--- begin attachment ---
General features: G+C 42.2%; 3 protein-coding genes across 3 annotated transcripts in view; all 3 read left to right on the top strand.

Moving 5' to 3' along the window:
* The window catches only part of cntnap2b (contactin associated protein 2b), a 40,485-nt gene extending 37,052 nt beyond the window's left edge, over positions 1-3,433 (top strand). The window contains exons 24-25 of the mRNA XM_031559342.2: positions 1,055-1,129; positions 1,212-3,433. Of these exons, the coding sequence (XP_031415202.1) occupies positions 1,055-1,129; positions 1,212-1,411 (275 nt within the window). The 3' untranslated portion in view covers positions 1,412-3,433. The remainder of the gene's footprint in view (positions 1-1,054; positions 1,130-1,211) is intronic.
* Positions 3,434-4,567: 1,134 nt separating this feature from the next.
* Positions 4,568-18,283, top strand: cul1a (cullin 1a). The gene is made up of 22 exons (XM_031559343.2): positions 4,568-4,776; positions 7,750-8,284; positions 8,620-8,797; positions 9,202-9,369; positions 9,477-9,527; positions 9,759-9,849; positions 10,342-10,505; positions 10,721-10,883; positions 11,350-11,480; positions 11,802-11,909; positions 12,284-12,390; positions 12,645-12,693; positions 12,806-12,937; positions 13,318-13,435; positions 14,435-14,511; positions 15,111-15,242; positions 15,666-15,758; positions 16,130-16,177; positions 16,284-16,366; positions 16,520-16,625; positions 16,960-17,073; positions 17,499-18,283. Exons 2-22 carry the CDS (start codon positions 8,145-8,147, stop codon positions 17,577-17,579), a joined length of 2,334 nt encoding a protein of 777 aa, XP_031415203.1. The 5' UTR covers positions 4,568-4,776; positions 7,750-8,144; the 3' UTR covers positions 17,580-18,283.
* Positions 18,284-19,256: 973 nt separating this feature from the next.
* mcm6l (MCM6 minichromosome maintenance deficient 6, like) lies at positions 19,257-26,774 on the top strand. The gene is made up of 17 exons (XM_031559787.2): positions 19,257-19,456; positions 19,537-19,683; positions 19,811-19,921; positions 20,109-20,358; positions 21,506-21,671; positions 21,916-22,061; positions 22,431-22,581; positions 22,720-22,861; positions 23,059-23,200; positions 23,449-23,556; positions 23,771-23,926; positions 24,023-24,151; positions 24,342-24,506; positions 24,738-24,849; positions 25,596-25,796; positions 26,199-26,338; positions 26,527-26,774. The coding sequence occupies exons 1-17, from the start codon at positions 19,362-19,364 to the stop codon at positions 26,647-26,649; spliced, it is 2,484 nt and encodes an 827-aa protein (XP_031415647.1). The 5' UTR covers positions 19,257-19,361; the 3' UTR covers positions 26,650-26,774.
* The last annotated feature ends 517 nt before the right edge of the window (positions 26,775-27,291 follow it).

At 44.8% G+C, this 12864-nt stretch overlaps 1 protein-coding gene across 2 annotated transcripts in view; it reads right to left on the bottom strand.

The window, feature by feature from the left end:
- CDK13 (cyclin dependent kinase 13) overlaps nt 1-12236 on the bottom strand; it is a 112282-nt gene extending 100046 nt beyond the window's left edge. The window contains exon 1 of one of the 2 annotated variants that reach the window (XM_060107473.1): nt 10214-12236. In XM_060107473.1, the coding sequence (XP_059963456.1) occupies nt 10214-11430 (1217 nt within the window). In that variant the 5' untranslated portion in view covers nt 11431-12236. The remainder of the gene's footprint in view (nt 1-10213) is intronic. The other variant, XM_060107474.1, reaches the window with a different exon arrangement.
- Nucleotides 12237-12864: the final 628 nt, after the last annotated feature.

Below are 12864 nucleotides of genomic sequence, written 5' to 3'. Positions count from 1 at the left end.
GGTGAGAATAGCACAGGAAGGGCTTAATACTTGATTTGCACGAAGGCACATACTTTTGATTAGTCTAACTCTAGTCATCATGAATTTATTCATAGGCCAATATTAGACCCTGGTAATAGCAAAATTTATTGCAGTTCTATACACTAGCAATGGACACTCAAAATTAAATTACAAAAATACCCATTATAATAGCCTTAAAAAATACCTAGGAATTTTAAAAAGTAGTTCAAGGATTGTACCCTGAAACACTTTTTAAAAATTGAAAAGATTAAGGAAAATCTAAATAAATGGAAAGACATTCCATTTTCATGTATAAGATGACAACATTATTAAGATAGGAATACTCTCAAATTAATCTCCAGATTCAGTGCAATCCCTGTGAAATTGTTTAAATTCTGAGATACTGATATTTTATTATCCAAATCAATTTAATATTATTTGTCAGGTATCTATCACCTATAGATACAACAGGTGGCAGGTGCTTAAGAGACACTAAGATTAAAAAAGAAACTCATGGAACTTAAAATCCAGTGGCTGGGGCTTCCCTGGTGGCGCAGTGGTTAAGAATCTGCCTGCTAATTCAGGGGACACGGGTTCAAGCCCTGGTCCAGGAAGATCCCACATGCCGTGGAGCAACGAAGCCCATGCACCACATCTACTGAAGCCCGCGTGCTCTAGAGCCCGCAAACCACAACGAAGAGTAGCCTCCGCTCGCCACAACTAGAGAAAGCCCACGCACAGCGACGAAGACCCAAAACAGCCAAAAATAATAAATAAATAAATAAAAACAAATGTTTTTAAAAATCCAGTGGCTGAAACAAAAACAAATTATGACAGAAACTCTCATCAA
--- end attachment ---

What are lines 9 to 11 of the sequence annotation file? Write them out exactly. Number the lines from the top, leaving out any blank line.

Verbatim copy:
At 44.8% G+C, this 12864-nt stretch overlaps 1 protein-coding gene across 2 annotated transcripts in view; it reads right to left on the bottom strand.

The window, feature by feature from the left end:
- CDK13 (cyclin dependent kinase 13) overlaps nt 1-12236 on the bottom strand; it is a 112282-nt gene extending 100046 nt beyond the window's left edge. The window contains exon 1 of one of the 2 annotated variants that reach the window (XM_060107473.1): nt 10214-12236. In XM_060107473.1, the coding sequence (XP_059963456.1) occupies nt 10214-11430 (1217 nt within the window). In that variant the 5' untranslated portion in view covers nt 11431-12236. The remainder of the gene's footprint in view (nt 1-10213) is intronic. The other variant, XM_060107474.1, reaches the window with a different exon arrangement.